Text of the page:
ysl y

YSL’s Y, released in 1964, is immediately recognizable as a green chypre, but has a different feel from others in this family. To me, it’s a summer chypre, with the same aspirational mansion-in-the-Hamptons air as Estee Lauder White Linen. When I play tennis, I do it on free courts, not in backyards, but either way, this seems like the perfect perfume for a doubles match, especially if you’re wearing a skirt. If you prefer to watch from the lawn with a glass of white wine, it would be lovely for that too.

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Yves Saint Laurent Opium (New) : Perfume Review

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Opium. Even if you haven’t worn Opium yourself, just the name of this perfume by Yves Saint Laurent is enough to conjure its controversial and dramatic personality. Opium came out in 1977 and it marked a whole era with its spicy, fiery carnation scent. In the 1980s, when neither perfume nor hair could be too big, it held its own alongside Christian Dior Poison, Giorgio Beverly Hills and other heavy hitters.

opium

My relationship with Opium and other big 1980s perfumes is ambivalent. I recognize their genius; I admire their boldness and verve. But whenever I wear Opium in all of its “pre-reformulation” spicy glory, it feels like I’m playing dress up. I can’t make it my own. But Yves Saint Laurent left us with no choice. In 2009, the house discontinued Opium and reintroduced a new version. The original formula of Opium contained so many ingredients considered allergenic that trying to save it was a losing battle.

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Past Perfect : Return to Retro Glamour

In the July column of the Financial Times Magazine, I talk about the reissued perfume classics we’ve been seeing lately–Balmain Ivoire, Molinard Habanita, and Jacomo Silences, among others.  Titled Past Perfect, the article is my recap of the latest “retro glamour” trend. There are many unromantic reasons why it’s tempting for perfume companies to reintroduce classics (for instance, having the rights to an existing brand), but perhaps we’re really craving more glamour. I certainly do!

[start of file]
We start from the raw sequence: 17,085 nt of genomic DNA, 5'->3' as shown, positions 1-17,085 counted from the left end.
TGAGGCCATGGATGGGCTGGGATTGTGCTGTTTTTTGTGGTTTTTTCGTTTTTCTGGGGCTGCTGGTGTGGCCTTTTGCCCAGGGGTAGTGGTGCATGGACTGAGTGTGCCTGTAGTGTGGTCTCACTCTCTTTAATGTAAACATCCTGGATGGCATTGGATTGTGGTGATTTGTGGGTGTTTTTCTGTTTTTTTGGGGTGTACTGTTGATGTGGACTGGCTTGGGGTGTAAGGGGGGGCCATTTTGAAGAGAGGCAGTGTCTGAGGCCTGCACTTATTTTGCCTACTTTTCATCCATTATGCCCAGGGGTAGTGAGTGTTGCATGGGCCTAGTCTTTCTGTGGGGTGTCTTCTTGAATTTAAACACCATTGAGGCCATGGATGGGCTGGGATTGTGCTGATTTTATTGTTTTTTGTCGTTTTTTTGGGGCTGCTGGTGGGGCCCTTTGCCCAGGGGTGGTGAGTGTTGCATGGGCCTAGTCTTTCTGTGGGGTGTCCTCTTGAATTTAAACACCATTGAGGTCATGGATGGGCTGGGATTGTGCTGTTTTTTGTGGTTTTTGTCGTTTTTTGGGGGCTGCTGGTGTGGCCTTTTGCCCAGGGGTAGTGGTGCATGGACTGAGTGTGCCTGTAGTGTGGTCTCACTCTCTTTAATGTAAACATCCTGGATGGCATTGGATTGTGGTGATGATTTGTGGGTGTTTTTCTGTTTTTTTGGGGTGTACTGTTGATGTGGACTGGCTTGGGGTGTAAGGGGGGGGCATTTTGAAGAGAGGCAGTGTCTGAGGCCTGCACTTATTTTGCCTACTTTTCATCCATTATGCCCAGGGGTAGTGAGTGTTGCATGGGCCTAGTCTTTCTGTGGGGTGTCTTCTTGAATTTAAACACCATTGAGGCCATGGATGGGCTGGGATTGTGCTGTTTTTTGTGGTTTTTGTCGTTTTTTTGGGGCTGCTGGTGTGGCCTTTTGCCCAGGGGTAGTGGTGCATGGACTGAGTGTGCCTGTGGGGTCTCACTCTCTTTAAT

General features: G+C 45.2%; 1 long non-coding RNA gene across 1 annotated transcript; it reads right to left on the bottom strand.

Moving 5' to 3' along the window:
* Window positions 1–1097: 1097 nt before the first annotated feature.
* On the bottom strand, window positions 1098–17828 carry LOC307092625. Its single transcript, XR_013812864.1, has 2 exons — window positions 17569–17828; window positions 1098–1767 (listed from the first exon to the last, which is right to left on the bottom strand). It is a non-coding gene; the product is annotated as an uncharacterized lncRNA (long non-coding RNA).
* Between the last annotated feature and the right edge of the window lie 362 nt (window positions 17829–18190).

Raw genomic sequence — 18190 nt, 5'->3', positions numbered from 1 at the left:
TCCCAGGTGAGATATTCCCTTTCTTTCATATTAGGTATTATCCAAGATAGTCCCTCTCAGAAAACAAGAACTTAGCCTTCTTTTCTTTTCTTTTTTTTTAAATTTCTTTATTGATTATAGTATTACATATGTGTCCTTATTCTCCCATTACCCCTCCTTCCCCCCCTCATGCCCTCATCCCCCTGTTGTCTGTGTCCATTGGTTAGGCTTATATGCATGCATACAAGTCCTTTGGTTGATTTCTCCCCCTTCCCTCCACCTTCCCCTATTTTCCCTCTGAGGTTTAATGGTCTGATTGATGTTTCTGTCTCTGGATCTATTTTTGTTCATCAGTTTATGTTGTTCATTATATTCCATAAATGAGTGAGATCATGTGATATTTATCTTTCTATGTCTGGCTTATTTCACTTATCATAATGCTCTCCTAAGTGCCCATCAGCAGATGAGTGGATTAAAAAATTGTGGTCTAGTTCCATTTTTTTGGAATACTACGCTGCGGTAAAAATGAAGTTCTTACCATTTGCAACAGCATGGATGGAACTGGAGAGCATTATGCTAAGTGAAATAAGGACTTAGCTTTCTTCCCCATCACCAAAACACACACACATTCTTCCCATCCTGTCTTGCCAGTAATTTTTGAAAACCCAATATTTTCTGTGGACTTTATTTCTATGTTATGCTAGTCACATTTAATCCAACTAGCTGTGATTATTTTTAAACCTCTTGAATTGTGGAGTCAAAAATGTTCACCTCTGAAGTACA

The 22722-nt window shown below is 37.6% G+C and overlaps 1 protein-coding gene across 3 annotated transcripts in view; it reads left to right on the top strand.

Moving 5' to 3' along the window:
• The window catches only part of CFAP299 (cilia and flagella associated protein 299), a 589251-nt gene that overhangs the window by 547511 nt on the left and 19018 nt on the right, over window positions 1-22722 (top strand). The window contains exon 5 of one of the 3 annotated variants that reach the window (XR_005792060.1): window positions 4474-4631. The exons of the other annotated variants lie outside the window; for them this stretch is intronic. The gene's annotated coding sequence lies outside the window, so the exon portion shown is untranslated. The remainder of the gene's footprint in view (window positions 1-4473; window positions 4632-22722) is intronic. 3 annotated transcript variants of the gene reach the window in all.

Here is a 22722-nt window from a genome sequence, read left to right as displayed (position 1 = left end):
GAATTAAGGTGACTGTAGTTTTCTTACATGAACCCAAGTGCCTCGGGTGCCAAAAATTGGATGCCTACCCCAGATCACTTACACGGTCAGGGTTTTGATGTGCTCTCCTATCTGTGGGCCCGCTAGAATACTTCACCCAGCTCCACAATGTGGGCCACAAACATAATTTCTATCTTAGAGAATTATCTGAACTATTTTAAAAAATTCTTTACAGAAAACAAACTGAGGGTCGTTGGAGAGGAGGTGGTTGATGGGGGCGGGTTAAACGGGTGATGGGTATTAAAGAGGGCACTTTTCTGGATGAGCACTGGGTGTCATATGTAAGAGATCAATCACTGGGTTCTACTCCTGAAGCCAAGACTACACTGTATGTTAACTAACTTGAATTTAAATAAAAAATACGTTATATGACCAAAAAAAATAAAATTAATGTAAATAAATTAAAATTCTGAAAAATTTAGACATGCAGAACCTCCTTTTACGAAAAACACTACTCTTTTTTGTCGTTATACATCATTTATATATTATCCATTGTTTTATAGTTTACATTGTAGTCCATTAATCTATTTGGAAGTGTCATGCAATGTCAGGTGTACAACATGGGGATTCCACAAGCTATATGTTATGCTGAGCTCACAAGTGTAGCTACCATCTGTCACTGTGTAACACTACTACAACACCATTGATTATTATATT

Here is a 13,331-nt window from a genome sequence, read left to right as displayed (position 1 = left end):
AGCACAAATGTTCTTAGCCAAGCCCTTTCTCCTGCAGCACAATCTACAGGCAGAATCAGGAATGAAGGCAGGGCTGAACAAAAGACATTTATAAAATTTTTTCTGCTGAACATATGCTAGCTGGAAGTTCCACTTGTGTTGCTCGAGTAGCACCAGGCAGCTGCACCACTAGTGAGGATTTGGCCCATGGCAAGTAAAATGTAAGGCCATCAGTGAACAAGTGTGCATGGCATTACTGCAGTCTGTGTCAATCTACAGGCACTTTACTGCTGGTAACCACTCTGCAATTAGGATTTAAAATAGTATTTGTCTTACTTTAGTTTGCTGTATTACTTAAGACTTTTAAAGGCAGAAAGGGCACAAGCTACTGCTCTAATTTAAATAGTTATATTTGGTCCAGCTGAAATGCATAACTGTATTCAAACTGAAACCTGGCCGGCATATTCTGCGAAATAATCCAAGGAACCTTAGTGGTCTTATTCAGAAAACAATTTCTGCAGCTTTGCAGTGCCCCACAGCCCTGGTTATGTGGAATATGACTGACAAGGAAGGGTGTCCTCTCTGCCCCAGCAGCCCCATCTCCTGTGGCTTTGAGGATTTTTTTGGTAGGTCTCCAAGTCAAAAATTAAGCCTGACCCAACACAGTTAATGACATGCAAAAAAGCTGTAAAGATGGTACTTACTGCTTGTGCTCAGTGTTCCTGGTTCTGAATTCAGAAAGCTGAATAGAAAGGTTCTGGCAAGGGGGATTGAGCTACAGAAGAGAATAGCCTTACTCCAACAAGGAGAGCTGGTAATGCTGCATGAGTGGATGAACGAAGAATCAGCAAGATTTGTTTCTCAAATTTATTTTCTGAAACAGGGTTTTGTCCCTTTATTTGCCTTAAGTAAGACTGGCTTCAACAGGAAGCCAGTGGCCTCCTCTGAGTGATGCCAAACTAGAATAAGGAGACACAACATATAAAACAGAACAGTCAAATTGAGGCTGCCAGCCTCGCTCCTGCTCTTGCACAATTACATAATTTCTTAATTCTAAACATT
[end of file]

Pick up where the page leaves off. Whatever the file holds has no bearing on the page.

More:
CornellCapaTheBolshoiBallet

“There is a distinctive retro vibe in the air these days. Strolling through the aisles of a local perfume boutique, I suddenly noticed something that I hadn’t seen for years — Ivoire de Balmain. The bottle, a heavy glass square filled with peach-tinted liquid, was different from the original all-white flacon of this 1979 classic, but the perfume itself was recognisably Ivoire. It smelled of clean skin scrubbed with jasmine soap, crushed green buds and a whisper of earthy patchouli. It was softer and sweeter than I remembered it, but I liked its glamorous aura. To read the rest, please click here.”

If I had one perfume wish, it would be for Jean Patou to reissue Vacances as close to the original as possible. It was an exquisite blend of lilac, rose and green sap. I also would have liked for Guerlain Après l’Ondée, my favorite classic, to become available in the parfum form, but that’s already crossing into the realm of fantasy.

What is your favorite classical perfume? What perfume wishes do you have? 

Bolshoi Ballet School, Moscow, 1958, photography by Cornell Capa via 0rchid-thief.livejournal.com.